Here you’ll find merch, Issue #2 story excerpts, interviews, the issue’s Spotify playlist, & links to reviews. So take a look, and make sure you haven’t missed anything!
SO-COMMAND\TEMPLAR-NAVCOM-INFO: All systems functioning within normal parameters
Peacekeeping missions were always the most difficult assignment for Lieutenant Macia Branson. Not that she longed for the combat which had been much of her duty in the Service of the Order, but the reality was that it was still war conditions only with the setting lowered to a slow broil.
The Ouje villagers sat around a fire. Led by one of the church novices, their idols and totems were piled high and lit aflame. Several members pounded out a rhythm that was both mournful and hopeful. The drumming tugged at a part of Macia’s soul, the way an old vidgraph of distant relatives was both familiar and alien.
I was eight years old the first time I spoke to cancer.
It had metastasized and my mother’s belly was swollen with tumors. I took care of her because she needed me, and I needed her, and also because father was always at work or visiting his friends or Aunt Diane.
I tried to feed my mother. I made peanut butter and jelly sandwiches, or sometimes tuna, because I wasn’t allowed to use the stove. She rarely ate more than a bite or two. I used an old halfway-working electric tea kettle, bright copper sparks flashing through its frayed cord, to make cups of tea.
You’re gonna hear things about me. Fabrications. Exaggerations. Tall tales cooked up by deadbeats about my so-called “instability.” About how “depressed” I was. How “uneasy.” Yellow journalism with splashy headlines: Humpty Dumpty Exposed! Tabloid titles with terrible puns: Eggsistential Meltdown!
Don’t believe the hype. It’s all lies, understand? Lies, lies and more lies. Part of the king’s smear campaign to disgrace me. Plain and simple. Was I under pressure? Yes. I can admit that. But I never cracked! So do me a solid, will you? Don’t listen to them. Listen to me.
Let me tell you how it all went down…
Overwhelmed by the intermingled scents of jasmine, wisteria, and gardenia, the girl slammed shut the sash window in her tiny room. The lace-trimmed curtains still reeked of the four-o-clocks that bloomed in the window box the evening before. From the kitchen she could hear the woman –she would NOT think of her as Mother Bea– humming her song as the kettle whistled. The girl knew after the woman had her tea, made weak with milk and sweetened with honey, she would take out the straightening comb and place it on a burner until it glowed a dull red…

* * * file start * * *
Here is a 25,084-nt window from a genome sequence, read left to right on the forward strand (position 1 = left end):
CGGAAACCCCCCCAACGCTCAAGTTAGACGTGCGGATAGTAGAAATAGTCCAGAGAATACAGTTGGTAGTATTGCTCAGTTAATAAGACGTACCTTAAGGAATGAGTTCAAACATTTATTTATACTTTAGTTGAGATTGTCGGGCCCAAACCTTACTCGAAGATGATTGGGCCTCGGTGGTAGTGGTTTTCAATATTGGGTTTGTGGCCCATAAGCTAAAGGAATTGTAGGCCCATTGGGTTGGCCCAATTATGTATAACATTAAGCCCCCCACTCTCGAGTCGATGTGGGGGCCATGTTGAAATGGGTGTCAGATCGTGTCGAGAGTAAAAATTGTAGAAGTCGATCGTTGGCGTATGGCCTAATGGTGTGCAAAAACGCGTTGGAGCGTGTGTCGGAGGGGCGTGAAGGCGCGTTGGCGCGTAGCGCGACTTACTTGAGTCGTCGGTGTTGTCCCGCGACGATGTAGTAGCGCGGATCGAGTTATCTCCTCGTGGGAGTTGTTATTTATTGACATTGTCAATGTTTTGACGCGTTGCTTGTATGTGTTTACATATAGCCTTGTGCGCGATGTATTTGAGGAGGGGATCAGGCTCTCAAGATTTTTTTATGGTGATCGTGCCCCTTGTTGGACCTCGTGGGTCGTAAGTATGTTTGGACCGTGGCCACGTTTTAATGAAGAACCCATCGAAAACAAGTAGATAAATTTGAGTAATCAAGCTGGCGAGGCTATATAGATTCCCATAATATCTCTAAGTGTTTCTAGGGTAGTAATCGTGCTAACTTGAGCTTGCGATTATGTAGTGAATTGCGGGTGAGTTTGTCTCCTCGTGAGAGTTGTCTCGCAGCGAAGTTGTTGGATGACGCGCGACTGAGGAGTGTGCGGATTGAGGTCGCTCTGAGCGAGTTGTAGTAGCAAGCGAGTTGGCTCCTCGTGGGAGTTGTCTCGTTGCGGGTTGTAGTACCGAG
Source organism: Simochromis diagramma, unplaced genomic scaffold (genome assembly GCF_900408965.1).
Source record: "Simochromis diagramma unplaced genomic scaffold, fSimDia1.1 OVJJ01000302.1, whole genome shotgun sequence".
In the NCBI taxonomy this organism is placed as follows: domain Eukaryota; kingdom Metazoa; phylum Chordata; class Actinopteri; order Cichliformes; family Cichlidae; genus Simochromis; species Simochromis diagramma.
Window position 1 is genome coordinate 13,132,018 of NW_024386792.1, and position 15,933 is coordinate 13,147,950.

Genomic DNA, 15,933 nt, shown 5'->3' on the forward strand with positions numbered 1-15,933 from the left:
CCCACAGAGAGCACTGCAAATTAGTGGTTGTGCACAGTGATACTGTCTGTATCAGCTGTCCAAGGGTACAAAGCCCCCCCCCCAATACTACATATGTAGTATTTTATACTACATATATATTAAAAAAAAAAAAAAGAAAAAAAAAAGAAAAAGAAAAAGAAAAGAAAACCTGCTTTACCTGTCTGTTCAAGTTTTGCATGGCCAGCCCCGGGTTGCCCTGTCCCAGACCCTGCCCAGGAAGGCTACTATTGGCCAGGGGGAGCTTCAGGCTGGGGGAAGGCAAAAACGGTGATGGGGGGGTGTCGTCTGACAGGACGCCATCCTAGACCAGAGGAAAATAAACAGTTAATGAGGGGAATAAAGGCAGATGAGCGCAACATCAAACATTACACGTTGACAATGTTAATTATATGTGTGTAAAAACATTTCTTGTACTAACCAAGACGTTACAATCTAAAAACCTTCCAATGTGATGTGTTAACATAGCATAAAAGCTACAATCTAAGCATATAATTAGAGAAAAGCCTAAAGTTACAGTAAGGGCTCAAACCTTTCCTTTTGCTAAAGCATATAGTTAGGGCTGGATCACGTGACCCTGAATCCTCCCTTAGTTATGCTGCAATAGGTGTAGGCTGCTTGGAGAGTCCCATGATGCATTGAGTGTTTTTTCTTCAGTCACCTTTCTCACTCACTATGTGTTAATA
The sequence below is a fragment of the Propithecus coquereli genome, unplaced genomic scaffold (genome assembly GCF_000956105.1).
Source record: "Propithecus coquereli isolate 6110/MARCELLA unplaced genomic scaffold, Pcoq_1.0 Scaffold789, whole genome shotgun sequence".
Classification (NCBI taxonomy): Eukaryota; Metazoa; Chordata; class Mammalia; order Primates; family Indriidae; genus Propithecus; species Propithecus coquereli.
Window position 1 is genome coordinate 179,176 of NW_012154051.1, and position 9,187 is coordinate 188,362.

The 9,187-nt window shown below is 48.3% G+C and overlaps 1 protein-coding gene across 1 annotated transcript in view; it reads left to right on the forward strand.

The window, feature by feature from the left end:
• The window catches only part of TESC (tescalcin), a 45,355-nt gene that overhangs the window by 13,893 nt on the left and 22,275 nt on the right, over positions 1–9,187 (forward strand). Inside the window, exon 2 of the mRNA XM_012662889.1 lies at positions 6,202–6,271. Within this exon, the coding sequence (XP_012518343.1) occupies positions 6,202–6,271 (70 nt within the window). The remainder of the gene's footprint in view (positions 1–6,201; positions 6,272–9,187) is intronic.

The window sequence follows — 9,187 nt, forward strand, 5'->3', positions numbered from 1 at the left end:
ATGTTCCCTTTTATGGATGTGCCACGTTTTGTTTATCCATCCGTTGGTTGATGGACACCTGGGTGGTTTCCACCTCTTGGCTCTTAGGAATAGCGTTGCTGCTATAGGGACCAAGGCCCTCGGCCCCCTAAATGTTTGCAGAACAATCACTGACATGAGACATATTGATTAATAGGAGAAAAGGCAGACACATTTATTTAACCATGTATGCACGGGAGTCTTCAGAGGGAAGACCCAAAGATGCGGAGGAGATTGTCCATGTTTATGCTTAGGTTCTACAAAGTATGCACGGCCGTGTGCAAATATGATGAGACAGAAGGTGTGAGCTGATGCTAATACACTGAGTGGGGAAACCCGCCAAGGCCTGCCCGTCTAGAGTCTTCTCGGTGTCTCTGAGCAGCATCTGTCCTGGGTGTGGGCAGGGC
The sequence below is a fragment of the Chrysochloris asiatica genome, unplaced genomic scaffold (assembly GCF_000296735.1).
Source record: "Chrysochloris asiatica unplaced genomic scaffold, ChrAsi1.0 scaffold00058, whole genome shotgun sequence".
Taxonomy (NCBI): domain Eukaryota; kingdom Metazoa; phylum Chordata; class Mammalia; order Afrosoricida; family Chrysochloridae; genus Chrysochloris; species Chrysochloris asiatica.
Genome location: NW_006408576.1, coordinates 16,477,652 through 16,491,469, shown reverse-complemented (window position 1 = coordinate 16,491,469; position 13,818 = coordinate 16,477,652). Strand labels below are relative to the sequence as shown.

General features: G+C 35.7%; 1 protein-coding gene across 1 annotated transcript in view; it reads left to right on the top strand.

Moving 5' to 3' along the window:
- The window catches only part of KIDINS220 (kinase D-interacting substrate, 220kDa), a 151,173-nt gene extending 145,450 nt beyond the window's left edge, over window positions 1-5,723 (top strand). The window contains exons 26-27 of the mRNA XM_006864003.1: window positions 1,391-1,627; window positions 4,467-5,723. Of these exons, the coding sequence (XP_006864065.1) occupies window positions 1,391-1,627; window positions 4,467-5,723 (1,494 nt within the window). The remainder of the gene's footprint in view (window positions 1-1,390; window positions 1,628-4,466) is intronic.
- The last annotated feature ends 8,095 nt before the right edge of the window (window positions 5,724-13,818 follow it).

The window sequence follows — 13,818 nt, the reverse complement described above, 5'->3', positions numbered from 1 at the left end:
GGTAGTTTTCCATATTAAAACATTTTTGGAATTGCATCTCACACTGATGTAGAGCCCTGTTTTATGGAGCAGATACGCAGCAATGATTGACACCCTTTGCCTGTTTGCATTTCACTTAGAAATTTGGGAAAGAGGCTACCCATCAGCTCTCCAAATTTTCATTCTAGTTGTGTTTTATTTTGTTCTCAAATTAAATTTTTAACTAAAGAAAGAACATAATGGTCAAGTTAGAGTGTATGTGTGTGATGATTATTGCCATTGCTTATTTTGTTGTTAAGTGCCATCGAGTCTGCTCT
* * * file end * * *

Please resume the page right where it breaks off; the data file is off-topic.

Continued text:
The tiny droplets of carbonic acid rain descended onto the crystalline terrain below us softly, soundlessly, almost like they were caressing the planet’s surface, trying to coax it into yielding something; hyaline grass or fractal flowers or vitric worms, perhaps. The rain here is nothing like the rain back home in Lagos, millions of miles and millions of memories away, where heavy grey curtains of cold water attack everything relentlessly, loudly. Everything I remember of Nigeria is stormy and loud.
It was the twenty third of Aries, which meant it was the first of October back on Earth; Independence Day back in Nigeria…
There was a small, dumb bird in the woods today. It sang as though the world wasn’t ending. The rock was cold and sharp in my palm, and the bird long gone by the time the rock hit its perch. But I threw the rock, and I can’t remember if “You might hit the bird!” raced through my mind as a warning, or as encouragement. I raised my eyes to watch its wings clear the tops of the trees and mar the cloudy sky. The cottony sky.
The cottony clouds.
I’ve had a long time to review the sequence of my life…
I pried apart the corpse’s lips, their slackness telling me she’d been dead more than two days, and worked the tip of my finger inside her mouth. It opened enough for me to wedge the funnel in, its tip clinking on her teeth. I tipped my porcelain-lined hip flask—metal was a no-no—to spill the tea into her mouth. She didn’t have to swallow; enough would make its way down for the magic to work. I leaned back from the shallow hole she lay in, my aged joints protesting something fierce, then recapped the hip flask before hiding it away with the funnel inside my stocking. Wasn’t nobody looking up these skirts.
Indie Spotlight – Constance Burris: Our self-published spotlight feature interview for this issue is with Constance Burris. A segment of her novel COAL, can be found in the SPILLING TEA issue of FIYAH.
Quick Sip Reviews: It’s the second issue of Fiyah and the theme this issue is Spilling Tea. Actual tea does feature in a number of the stories, but more than that is a sense of conversation and community…
Pretty Terrible: After reading the first issue of Fiyah, I knew I was going to have to buy the second as soon as it became available—and luckily for me, I only had to wait about a week. For once, my slacking ways have paid off! Now, though, I get to wait along with everyone else for the next one…